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#### The development of early arithmetic skills: What, when, and how?

2022, Cheung, Pierina, Munez, David, Ng, Ee Lynn, Khng, Kiat Hui, Bull, Rebecca

Arithmetic skills – the ability to add, subtract, multiply, and divide – are the building blocks of mathematics. Poor arithmetic skills can lead to poor job prospects and life outcomes. It is thus important to investigate the development of arithmetic skills. What constitute the foundations for arithmetic skills? When do they develop? Previous studies have highlighted the importance of the toddler and preschool period as providing foundations for later math learning. In this chapter, we provide an overview of key factors across domain-specific and domain-general areas that support the development of arithmetic skills. We then draw on existing data from the Singapore Kindergarten Impact Project (SKIP) and describe the performance of basic numeracy skills at entry to kindergarten that are relevant for arithmetic learning. These skills include counting, informal arithmetic, and the reading and writing of Arabic digits. Finally, we conclude with guidelines for promoting the development of early mathematical knowledge in the classroom and at home.

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#### Cultural variability in finger representations / Variabilidad cultural en las representaciones con dedos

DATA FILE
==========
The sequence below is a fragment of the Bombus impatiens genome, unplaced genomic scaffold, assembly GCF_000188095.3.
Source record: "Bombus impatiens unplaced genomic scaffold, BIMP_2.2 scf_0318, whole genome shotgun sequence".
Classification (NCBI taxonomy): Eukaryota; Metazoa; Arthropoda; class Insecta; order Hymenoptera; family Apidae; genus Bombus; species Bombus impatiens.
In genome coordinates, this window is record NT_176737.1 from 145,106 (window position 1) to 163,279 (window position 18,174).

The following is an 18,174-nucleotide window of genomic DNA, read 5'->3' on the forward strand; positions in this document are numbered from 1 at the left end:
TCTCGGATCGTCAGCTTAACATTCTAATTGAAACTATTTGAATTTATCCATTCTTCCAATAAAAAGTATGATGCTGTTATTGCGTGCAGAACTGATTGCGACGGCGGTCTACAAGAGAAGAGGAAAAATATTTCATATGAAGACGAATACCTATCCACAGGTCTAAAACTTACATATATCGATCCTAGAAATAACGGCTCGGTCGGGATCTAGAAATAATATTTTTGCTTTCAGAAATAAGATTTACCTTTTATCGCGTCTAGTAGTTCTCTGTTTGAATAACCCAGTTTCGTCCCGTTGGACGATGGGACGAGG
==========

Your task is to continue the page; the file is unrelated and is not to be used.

2024, Sanchez, Maria Rosario, Munez, David, Matilla, Laura, Orrantia, Josetxu

Finger representations are used to count or show quantities. How fingers are lifted to count and the type of representation that we use to communicate quantities have been the focus of studies that have aimed at providing evidence of dominant patterns across cultures. In the current study, we go beyond those studies and investigate intracultural variability. Specifically, whether finger counting habits and finger montring patterns are similar in children and adults. To this aim, a total of 3,210 Spaniard participants took part in this study (637 children and 2,573 adults). All of them were assessed regarding handedness, the way in which they counted with their fingers from 1 to 10 (finger counting) and how they show quantities with their fingers (finger montring). The results showed certain consistency; however, there was substantial variability within each group. Findings are interpreted within the context of current theories reinforcing the relevance of finger patterns to support the understanding of the meaning of numbers.

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